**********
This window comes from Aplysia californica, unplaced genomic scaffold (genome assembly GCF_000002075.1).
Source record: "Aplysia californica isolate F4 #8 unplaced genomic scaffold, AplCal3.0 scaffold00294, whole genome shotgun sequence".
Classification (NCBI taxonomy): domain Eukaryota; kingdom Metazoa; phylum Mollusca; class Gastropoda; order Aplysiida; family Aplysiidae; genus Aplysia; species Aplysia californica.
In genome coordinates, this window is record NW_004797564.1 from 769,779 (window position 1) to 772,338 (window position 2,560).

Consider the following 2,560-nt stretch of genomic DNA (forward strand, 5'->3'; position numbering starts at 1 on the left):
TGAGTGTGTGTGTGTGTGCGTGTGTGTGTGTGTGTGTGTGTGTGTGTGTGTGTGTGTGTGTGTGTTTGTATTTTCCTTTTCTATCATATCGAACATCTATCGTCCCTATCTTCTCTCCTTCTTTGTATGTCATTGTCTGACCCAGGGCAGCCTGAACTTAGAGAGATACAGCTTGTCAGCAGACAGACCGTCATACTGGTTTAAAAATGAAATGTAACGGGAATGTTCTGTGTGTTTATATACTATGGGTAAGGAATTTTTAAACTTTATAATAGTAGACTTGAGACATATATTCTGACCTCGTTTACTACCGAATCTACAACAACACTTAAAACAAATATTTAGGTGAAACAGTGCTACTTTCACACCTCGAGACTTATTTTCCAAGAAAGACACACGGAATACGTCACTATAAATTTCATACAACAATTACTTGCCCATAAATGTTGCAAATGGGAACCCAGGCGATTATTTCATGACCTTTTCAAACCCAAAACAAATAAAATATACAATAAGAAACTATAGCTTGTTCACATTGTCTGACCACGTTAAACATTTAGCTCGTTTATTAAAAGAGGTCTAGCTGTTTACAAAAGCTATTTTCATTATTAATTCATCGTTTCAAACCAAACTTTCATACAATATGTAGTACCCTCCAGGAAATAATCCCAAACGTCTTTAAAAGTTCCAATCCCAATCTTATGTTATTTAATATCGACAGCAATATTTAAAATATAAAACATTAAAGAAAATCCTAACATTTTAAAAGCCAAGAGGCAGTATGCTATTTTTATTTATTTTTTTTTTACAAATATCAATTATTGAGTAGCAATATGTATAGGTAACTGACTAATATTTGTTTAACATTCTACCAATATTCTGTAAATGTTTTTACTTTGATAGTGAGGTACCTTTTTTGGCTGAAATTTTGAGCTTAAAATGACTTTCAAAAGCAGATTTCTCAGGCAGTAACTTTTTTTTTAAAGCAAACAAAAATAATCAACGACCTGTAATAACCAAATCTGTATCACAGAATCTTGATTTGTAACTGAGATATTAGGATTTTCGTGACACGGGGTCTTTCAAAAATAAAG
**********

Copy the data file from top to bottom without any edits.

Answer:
This window comes from Aplysia californica, unplaced genomic scaffold (genome assembly GCF_000002075.1).
Source record: "Aplysia californica isolate F4 #8 unplaced genomic scaffold, AplCal3.0 scaffold00294, whole genome shotgun sequence".
Classification (NCBI taxonomy): domain Eukaryota; kingdom Metazoa; phylum Mollusca; class Gastropoda; order Aplysiida; family Aplysiidae; genus Aplysia; species Aplysia californica.
In genome coordinates, this window is record NW_004797564.1 from 769,779 (window position 1) to 772,338 (window position 2,560).

Consider the following 2,560-nt stretch of genomic DNA (forward strand, 5'->3'; position numbering starts at 1 on the left):
TGAGTGTGTGTGTGTGTGCGTGTGTGTGTGTGTGTGTGTGTGTGTGTGTGTGTGTGTGTGTGTGTTTGTATTTTCCTTTTCTATCATATCGAACATCTATCGTCCCTATCTTCTCTCCTTCTTTGTATGTCATTGTCTGACCCAGGGCAGCCTGAACTTAGAGAGATACAGCTTGTCAGCAGACAGACCGTCATACTGGTTTAAAAATGAAATGTAACGGGAATGTTCTGTGTGTTTATATACTATGGGTAAGGAATTTTTAAACTTTATAATAGTAGACTTGAGACATATATTCTGACCTCGTTTACTACCGAATCTACAACAACACTTAAAACAAATATTTAGGTGAAACAGTGCTACTTTCACACCTCGAGACTTATTTTCCAAGAAAGACACACGGAATACGTCACTATAAATTTCATACAACAATTACTTGCCCATAAATGTTGCAAATGGGAACCCAGGCGATTATTTCATGACCTTTTCAAACCCAAAACAAATAAAATATACAATAAGAAACTATAGCTTGTTCACATTGTCTGACCACGTTAAACATTTAGCTCGTTTATTAAAAGAGGTCTAGCTGTTTACAAAAGCTATTTTCATTATTAATTCATCGTTTCAAACCAAACTTTCATACAATATGTAGTACCCTCCAGGAAATAATCCCAAACGTCTTTAAAAGTTCCAATCCCAATCTTATGTTATTTAATATCGACAGCAATATTTAAAATATAAAACATTAAAGAAAATCCTAACATTTTAAAAGCCAAGAGGCAGTATGCTATTTTTATTTATTTTTTTTTTACAAATATCAATTATTGAGTAGCAATATGTATAGGTAACTGACTAATATTTGTTTAACATTCTACCAATATTCTGTAAATGTTTTTACTTTGATAGTGAGGTACCTTTTTTGGCTGAAATTTTGAGCTTAAAATGACTTTCAAAAGCAGATTTCTCAGGCAGTAACTTTTTTTTTAAAGCAAACAAAAATAATCAACGACCTGTAATAACCAAATCTGTATCACAGAATCTTGATTTGTAACTGAGATATTAGGATTTTCGTGACACGGGGTCTTTCAAAAATAAAG